I will never forget the day The Cursed Child came out, particularly because the streets of my quiet little town became crowded with wizards of all ages for the Harry Potter party. Everyone had preordered their books and donned their Hogwarts robes in anticipation of the Cursed Child release, and all the stores in town decided to get in on the action by decorating, passing out stickers, and selling Butter Beer. I, on the other hand, had yet to order my copy and didn’t pick one up until a few weeks after the release. That’s not to say that I wasn’t excited. I was just busy. And after finally picking up The Cursed Child and reading it, I can say that I do not regret waiting because it was not worth the hype. Fun? Yes, I read it in two days and I definitely enjoyed it. But worthy to be called the eighth story, as it says so on the cover? Well, it’s accurate to say the least. But no, I do not count Cursed Child as the eighth installment of the Harry Potter series.
First off, the plot felt like it was pulled from a fan-fic site. Everyone has been speculating about whether or not all the Time-Turners were destroyed. Everyone has wanted the return of Cedric Diggory. Everyone wanted to believe that Bellatrix and Voldemort were having an affair, even though the movies were the only thing that implied that. Overall, the old characters felt like shadows of themselves, the new characters were not dynamic enough (excepting Scorpius, I’ll admit that I liked him), the ending was unsatisfying, and random bits of information were just inserted into the story (like the bit about the Trolley Lady, what were they thinking?). So yeah, Rowling endorsed fan-fiction at best.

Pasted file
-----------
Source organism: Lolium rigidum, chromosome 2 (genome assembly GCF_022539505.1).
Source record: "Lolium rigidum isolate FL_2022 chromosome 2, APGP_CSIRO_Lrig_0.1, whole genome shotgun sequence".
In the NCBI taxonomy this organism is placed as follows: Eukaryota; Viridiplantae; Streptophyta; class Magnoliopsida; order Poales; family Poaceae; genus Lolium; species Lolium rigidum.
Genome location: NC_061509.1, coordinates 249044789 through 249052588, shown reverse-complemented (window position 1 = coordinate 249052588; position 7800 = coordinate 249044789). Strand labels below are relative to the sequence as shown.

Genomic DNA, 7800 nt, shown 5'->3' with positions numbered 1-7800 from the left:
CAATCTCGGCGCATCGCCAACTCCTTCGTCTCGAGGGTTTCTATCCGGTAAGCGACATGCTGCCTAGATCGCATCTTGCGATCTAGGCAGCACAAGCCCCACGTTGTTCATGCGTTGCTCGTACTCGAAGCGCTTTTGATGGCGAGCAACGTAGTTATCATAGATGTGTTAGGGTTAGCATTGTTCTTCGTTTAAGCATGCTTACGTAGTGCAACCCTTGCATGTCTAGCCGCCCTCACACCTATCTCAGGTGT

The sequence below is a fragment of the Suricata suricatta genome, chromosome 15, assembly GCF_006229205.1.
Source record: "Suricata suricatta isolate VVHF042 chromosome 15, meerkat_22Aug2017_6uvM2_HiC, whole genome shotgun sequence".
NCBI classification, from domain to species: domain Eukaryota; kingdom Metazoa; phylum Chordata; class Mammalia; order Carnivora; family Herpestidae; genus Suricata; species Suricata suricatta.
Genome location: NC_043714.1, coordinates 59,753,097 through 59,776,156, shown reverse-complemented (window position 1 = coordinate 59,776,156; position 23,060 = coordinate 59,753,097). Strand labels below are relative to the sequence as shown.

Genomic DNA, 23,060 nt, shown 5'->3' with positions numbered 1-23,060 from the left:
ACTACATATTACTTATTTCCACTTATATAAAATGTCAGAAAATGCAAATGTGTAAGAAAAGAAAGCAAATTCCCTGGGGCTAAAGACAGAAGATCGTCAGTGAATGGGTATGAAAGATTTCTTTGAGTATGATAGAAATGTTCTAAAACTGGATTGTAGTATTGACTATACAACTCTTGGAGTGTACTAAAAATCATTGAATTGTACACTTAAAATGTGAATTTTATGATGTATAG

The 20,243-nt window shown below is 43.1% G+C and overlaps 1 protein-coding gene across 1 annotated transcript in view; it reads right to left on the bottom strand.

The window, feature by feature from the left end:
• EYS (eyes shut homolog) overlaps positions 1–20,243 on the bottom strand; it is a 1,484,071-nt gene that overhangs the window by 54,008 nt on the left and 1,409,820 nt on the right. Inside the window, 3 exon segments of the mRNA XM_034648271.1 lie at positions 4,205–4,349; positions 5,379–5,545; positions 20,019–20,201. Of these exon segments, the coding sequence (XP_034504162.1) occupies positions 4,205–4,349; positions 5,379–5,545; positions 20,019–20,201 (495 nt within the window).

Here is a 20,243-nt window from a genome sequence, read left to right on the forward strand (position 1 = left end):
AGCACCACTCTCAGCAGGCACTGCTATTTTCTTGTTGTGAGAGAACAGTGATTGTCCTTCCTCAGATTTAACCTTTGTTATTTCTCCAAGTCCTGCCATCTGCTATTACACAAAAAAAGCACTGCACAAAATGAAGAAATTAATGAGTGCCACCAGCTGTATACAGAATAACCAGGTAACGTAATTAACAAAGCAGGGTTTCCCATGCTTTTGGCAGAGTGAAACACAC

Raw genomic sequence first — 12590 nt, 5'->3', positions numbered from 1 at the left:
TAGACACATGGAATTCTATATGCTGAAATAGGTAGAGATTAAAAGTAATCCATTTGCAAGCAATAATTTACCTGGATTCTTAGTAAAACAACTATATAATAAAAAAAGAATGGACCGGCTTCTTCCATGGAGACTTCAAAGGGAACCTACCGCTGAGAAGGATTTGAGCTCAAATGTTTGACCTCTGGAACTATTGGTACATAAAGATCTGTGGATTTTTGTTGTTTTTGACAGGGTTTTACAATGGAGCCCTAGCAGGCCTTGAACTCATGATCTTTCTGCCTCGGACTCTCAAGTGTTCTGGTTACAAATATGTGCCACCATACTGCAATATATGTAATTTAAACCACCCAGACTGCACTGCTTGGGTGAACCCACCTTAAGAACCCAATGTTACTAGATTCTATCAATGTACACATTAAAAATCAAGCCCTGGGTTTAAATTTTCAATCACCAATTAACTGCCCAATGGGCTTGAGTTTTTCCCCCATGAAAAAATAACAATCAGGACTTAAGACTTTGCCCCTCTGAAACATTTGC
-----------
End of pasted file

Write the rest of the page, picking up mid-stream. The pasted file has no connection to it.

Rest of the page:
Second, I was really looking forward to seeing what Cursed Child would do with its female characters, since we all wanted to be Hermione when we were little. I was sorely disappointed when the story centered around Albus and Scorpius, with guest appearances from Delphi, who turned out to be the villain in the end, and a lame one at that. I expected Rose to be the strong female until she turned out to be this arrogant child who wore her parent’s names too proudly. An older Hermione was pretty solid, until the writers saw fit to turn her into a nasty shrew in one reality where she was denied Ron’s all-redeeming love at a young age. Suffice to say, Cursed Child did not make great strides in feminist literature.
And finally, the format of the book. I personally, am a fan of reading plays. I know not everyone is, but there’s something satisfying in having everything necessary to the story be found in the dialogue and action, rather than pages of description or contemplation or whatever the author thought was important enough to write down but not have a character speak. But as someone who has read probably too many plays, I found some of the stage directions to be tedious and even demeaning. Maybe this is because I’m used to reading early modern plays which typically have very little stage directions beyond Enter, Exit, and Aside nor do they ever give acting notes. But the stage directions that said “This troubles Harry” or “He is hurt by this” frustrated me. Part of me thought that the writers were trying to assist readers who have never read a story in play format. But most of the time the dialogue was obviously meant to be read and reacted to a certain way and as an intelligent reader, I felt like I didn’t need to be coddled with redundant stage directions. I don’t think an author should ever underestimate their readers and I felt like I was being talked down to.
This isn’t to say there weren’t parts of Cursed Child that I enjoyed. As I said before, I really liked Scorpius, I liked that Snape got to make a reappearance, and I liked that Malfoy was able to find a little bit of redemption. It was good to reenter the Harry Potter universe and revisit some of my favorite characters. But overall, this book has not earned itself a true spot in the beloved HP series.